Some of the rules and requirements described in this notice are subject to legislative and regulatory approval.

If you sell liquor at a beer and wine or liquor store, restaurant, bar, pub, hotel or similar establishment, you are required to register for PST.

Liquor will be taxed at 10%.

Some examples of tax exempt items are juices, cocktail mixes and non-alcoholic drinks, beer & wine making supplies that are considered food for humans and refundable deposits, containers included with your sale at no charge such as shopping bags.

Update: You may also want to look at PST Notice 17 for the Restaurant Industry.


Expert Panel Calls For Tax Credit To Ease Pain

September 20, 2012 - Updated December 23, 2015

The Province had an excellent article by Laura Jones. She was a member of the Expert Panel on B.C.'s Tax Competitiveness and executive VP of CFIB.

The article, Businesses need break on new PST,  explained the panel's recommendations however it is no longer available online.

September 19, 2012

There was a good article in the Vancouver Sun yesterday titled "Panel calls for PST relief for businesses in B.C.". It outled the findings from the Expert Panel on B.C.'s Business Tax Competitiveness.

The higher costs that businesses will bear in reimplementing PST in BC will get passed onto consumers. It is likely that businesses that have a choice on where to invest will likely look elsewhere.

To reduce the likelihood of that occurring, the Panel is recommending an investment tax credit claimable over two years to level the playing field with other provinces. They are recommending a half percent rise to corporate tax rates with the idea it is better to tax profits than investments.

The Panel is also recommending widening the PST tax base by charging PST on phone and cable services, school supplies, and snack food; increasing tobacco taxes.

The idea of a Business Transfer Tax was introduced but is expected to not be embraced given it is an election year.

You can find the government's Information Bulletion 2012FIN0042-001368 summarizing the panel's interim recommendations at> Ministry of Finance> News

The final report can be found on the BC government website. Search for "Report of the Expert Panel on BC's Business Tax Competitiveness" published August 31, 2012.

Perhaps this would be a good time to read The Tax System Explained in Beer.

J. Rhys Kesselman has an excellent analysis of reimplenting PST in his two part series in "Opinion: A prescription for what ails B. C.'s economy". After reading his prescription all I can say is, "I want HST to stay!". Part one in the series was titled "Grim diagnosis for B.C. revenues" and is not longer available online.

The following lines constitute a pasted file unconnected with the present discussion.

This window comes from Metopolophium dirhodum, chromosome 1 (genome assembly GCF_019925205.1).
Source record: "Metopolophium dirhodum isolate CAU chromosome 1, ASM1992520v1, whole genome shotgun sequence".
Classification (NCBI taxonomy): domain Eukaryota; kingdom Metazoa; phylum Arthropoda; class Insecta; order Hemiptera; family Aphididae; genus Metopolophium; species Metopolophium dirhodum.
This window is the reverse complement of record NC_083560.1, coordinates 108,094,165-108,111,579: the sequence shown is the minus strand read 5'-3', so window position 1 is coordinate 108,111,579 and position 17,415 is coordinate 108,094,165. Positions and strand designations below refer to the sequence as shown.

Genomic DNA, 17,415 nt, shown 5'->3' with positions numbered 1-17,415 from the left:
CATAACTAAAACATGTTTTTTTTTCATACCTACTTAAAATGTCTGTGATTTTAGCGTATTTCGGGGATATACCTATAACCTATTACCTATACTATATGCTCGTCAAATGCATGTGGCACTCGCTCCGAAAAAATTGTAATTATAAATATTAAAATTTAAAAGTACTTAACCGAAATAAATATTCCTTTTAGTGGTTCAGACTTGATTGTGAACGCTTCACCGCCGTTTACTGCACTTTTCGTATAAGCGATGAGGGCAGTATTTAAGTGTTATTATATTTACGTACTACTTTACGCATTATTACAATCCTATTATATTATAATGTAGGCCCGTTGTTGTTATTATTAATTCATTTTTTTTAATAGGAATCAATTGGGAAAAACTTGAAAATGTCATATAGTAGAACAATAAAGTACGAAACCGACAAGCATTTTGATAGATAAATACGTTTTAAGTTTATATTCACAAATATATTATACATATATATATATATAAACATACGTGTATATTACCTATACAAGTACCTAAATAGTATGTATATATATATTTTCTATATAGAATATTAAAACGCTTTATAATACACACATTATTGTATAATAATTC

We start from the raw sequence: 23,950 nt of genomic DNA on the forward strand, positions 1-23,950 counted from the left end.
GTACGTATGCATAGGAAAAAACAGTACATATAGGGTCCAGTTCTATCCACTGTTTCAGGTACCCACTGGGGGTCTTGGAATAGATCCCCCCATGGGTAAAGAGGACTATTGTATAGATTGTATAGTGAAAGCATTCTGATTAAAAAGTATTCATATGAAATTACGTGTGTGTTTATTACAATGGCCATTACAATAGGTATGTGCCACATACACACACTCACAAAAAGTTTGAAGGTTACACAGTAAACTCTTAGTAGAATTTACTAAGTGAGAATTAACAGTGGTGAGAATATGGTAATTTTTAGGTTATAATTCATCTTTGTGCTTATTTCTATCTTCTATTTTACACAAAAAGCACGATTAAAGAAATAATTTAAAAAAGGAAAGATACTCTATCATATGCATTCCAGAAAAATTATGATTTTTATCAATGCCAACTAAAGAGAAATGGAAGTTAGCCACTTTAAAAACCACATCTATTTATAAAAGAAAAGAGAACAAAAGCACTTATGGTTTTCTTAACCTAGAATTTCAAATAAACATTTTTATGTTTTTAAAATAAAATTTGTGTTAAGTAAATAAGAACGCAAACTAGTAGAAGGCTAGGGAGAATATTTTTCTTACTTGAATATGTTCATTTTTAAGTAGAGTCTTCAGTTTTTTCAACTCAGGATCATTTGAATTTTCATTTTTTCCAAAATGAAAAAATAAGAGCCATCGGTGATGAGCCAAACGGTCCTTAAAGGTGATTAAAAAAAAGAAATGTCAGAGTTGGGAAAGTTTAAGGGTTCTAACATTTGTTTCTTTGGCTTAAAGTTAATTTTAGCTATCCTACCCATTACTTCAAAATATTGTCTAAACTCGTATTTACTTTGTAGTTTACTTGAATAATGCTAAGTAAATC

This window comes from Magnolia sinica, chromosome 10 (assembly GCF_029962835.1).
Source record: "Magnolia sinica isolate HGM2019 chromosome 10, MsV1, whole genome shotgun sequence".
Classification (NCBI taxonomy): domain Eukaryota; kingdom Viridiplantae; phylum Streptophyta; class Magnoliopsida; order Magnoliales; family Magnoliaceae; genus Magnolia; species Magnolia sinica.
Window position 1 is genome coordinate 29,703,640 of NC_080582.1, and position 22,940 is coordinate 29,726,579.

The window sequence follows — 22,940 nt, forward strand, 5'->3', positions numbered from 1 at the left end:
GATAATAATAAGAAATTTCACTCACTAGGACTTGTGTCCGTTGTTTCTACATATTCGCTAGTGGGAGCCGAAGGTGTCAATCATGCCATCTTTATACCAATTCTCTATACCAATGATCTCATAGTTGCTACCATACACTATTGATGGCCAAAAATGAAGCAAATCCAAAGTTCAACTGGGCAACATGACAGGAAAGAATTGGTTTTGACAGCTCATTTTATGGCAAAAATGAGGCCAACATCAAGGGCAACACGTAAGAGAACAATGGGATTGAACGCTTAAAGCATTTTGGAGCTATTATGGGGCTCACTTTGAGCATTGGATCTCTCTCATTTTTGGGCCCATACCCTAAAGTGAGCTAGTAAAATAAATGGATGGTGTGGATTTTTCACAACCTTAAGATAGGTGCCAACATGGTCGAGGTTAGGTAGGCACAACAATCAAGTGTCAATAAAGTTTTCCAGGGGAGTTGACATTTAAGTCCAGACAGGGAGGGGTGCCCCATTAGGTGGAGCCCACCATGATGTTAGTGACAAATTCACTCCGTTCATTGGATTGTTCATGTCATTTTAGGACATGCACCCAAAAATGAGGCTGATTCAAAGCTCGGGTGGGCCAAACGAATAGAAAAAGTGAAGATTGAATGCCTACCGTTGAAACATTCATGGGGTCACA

BC New Housing & Residential Rentals Rebates

Septemeber 7, 2012

CRA GST/HST technical publications regarding proposed enhancements to new housing rebates and residential rental property rebates in B.C. are available online. See GI-128 and GI-129 respectively.

GI-130 Stated Price Net of the Enhanced British Columbia New Housing Rules was also released.

You can access these publications at> Forms and publications> GST/HSTinfo sheets.


BC's Return to PST Legislation

June 22, 2012

The government introduced legislation on May 14, 2012, to meet government's commitment to reimplementing PST on April 1, 2013. The Provincial Sales Tax Act received Royal Assent on May 31, 2012. More information was initially reported on website at 39th 4th/3rd_read/gov54-3.

Some highlights:

  • registration, remittances, and tracking will be done online using eTaxBC
  • harmonization of remittance dates for PST and GST
  • companies are allowed to use their federal BN to register
  • commissions will be restored


BC's PST Transitional Rules - Residential Properties

June 7, 2012

You may want to take a peek at Deloitte's May 31, 2012 article (12-4) examining the impact BC's transitional rules for residential properties will have on (a) builders including self-supply, (b) owner built homes and (c) home buyers of primary residences and recreational properties.